After Feb. 24 dust storm
Water truck back at Gold Hill Mesa
A water truck was back on the Gold Hill Mesa development site Feb. 27 after about a two-month absence.
The 5,000-gallon-per-hour spray, combined with the installation of temporary plastic fencing, will reduce the likelihood of dust plumes like those that blew off the 210-acre site Feb. 24, according to developer Bob Willard.
“I take responsibility for that,” he said of the dust. “That wind storm was terrible.”
On that, he'll get no argument from Westsiders, who recall how the Golden Cycle mill processed gold ore at the site off 21st Street and Fountain Creek, leaving its fine mill tailings open to the winds for almost half a century before (and even a few years after) closing in 1949. One long-time resident, Bob Edgar, said the Sunday dust flurries “were worse than what it was when the mill was operating.”
John “Skip” Sherbak, a former worker for the Midland Terminal railroad (which brought the ore from Cripple Creek to Golden Cycle), said that back then such dust storms “were why the Westside never developed for years.”
Mark Walker of the Colorado Department of Public Health and Environment said this week that a single incident like that on Feb. 24 does not pose a health threat, but it would become one if such problems continue. “The danger would come from a 30-year exposure, breathing the dust every day,” he said.
Water trucks, often three at a time, had been wetting down Gold Hill Mesa since grading for the residential-commercial development started in spring 2005. However, in early January, a contract for that service ended, and Willard and his staff delayed its resumption while they researched other options (such as a sprinkler system) that might be less expensive than the roughly $8,000 a month the three trucks had been costing.
Economizing has been a consideration for the project, in view of the housing slump that started last summer, shortly after the first Gold Hill homes went on the market. But Willard agreed that shutting off the water may not have been prudent, considering that the first quarter of the year is usually the windiest here.
A new financial problem arose about two weeks ago when Willard learned that the project's major lender was having financial difficulties. This put a temporary crimp in his cash flow - a situation he said he is working out this week with the lender's lender. He emphasized that the development itself is not in trouble. Similar reorganizations have happened five times in the 10 years since he started planning Gold Hill Mesa, he pointed out. “We haven't done anything wrong. If they [the lender's officials] don't fund us to some degree, it undermines their own collateral.”
He faces no government penalties for the recent dust problem. This stems from the nature of the project, based on interviews with Willard and Mark Walker of State Health.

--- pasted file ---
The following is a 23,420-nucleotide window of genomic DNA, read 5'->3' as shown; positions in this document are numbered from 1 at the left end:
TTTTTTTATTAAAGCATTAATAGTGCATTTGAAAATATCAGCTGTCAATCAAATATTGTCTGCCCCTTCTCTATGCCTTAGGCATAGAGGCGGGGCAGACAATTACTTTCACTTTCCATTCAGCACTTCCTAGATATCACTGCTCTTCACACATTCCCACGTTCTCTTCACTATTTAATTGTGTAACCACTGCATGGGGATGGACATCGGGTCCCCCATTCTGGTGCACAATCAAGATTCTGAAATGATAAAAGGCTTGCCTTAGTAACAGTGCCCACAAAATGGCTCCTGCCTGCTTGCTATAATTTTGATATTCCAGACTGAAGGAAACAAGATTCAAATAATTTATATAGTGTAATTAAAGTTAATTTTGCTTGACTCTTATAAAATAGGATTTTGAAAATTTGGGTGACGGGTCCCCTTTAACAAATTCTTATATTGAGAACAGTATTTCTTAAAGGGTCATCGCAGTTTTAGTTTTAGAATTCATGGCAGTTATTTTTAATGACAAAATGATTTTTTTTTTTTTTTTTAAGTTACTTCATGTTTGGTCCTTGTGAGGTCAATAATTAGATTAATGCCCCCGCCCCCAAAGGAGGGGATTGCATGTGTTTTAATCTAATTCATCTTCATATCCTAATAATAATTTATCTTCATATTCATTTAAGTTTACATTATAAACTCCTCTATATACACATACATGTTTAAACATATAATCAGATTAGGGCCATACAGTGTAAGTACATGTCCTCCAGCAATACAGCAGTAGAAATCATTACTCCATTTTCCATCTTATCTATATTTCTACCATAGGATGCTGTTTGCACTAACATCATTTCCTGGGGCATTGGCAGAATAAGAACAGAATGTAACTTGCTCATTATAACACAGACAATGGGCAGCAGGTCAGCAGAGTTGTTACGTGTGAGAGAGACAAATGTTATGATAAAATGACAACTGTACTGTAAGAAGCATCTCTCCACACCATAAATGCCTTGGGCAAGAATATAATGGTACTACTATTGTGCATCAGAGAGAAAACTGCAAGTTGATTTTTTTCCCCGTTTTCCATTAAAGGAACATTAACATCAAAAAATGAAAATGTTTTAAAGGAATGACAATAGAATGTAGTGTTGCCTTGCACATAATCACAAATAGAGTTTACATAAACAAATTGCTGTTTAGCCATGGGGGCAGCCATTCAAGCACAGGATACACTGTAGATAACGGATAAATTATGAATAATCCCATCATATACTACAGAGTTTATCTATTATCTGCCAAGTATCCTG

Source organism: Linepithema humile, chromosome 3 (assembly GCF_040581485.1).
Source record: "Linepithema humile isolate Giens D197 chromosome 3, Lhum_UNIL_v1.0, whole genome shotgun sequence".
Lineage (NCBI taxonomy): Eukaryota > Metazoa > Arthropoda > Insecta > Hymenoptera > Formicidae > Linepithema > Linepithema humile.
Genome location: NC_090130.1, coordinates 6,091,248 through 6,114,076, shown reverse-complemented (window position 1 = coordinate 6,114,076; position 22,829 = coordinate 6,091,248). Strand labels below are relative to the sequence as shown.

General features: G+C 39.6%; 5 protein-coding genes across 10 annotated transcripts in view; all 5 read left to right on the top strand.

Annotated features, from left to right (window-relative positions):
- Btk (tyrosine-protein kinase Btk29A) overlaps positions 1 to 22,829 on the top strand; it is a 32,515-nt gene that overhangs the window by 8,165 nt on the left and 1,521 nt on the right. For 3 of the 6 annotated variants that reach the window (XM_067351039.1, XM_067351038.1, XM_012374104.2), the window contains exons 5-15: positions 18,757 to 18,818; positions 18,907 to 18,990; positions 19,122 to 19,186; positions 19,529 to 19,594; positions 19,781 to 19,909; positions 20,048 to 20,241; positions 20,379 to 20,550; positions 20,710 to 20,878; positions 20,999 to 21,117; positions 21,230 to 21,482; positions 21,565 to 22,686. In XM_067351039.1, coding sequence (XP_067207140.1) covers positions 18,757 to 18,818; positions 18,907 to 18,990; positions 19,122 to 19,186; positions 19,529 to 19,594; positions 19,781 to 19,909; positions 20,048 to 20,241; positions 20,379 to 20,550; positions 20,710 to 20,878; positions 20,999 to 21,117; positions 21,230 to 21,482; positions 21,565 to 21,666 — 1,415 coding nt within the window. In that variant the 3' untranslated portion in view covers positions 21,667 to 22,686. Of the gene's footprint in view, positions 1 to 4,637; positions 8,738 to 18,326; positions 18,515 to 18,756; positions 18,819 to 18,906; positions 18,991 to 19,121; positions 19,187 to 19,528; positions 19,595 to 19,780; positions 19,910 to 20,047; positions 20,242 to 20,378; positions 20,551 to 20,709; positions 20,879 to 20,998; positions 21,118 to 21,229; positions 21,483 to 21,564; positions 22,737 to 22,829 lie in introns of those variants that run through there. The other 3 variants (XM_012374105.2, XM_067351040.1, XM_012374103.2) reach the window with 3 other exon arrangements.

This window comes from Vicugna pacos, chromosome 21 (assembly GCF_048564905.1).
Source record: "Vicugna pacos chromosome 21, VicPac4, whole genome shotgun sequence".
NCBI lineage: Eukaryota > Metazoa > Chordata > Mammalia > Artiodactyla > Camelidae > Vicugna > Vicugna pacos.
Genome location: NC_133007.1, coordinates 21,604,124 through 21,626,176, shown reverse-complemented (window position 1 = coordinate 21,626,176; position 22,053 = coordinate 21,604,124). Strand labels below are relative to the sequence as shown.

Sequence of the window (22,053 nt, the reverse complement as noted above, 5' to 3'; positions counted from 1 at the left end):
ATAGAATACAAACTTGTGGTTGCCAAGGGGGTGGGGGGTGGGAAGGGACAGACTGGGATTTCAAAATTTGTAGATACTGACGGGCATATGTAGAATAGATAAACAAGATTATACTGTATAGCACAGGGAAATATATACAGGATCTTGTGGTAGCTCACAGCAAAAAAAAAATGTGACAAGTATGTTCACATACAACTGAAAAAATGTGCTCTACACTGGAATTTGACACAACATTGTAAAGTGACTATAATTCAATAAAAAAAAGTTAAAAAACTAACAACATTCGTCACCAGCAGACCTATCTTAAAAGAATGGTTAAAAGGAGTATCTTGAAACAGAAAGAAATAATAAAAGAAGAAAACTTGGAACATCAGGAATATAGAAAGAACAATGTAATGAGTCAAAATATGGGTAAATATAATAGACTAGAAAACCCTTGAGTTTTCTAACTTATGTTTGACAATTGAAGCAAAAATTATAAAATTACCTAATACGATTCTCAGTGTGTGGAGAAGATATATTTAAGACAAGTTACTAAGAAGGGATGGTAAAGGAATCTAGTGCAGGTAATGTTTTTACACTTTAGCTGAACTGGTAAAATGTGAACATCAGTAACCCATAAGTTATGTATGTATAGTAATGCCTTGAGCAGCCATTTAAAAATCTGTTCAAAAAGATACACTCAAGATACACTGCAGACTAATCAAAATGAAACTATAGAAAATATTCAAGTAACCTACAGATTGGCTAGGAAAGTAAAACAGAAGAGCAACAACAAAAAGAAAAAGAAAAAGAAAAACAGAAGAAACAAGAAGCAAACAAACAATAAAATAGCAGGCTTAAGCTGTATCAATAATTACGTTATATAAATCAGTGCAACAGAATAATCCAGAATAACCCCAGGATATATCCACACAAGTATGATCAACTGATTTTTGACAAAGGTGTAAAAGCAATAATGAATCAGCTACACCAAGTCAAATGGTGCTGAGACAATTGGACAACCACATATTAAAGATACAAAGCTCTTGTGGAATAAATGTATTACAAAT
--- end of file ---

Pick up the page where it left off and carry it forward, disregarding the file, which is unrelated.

Despite the tailings (which include arsenic and lead), the Environmental Protection Agency decided in 1994 that the site was not hazardous enough to become a Super Fund cleanup site. As a result, the state could not require a full site cleanup as part of the Gold Hill development; however, the site's contamination does qualify it for certain scrutiny as a “brownfield” site, and Willard went to the state several years ago to find out what he needed to do to meet the guidelines of State Health's Voluntary Clean-up Program (VCUP). In addition to watering, the VCUP at Gold Hill includes such measures as capping lots with several feet of topsoil, preventing tailings from getting into Fountain Creek and constant measuring of air quality on the site. He has also gotten some state loan assistance for the creek improvements.
The temporary plastic fencing is a few feet high and goes across areas where winds have been known to blow. The plastic will “help keep the dust from turning into such a billowing cloud,” Willard said.
Walker (who heads up the state's VCUP program) and Willard also pointed out that most of the dust did not blow off the developed part of Gold Hill Mesa filings (including the 152 current building lots), but from the as-yet-unbuilt eastern part of the property.
Because that area comprises about a third of the project area, Willard said that a single water truck should be sufficient now, instead of three. He plans to keep the truck on site, no matter how long it takes to work the current financial details out, he said.
The eastern area is included in the development's master plan, but Willard cannot predict how long it will be before houses go in there. “It's all market-driven,” he said.
In all, Gold Hill Mesa plans about 1,000 homes, plus a 67-acre commercial area southeast of 21st Street and Highway 24.
Walker said that on the whole the state is pleased with what Gold Hill Mesa is doing, because the end result will be stabilizing the property. “We're very anxious for this to proceed,” he said. “Let's hope those houses keep selling.”
Westside Pioneer article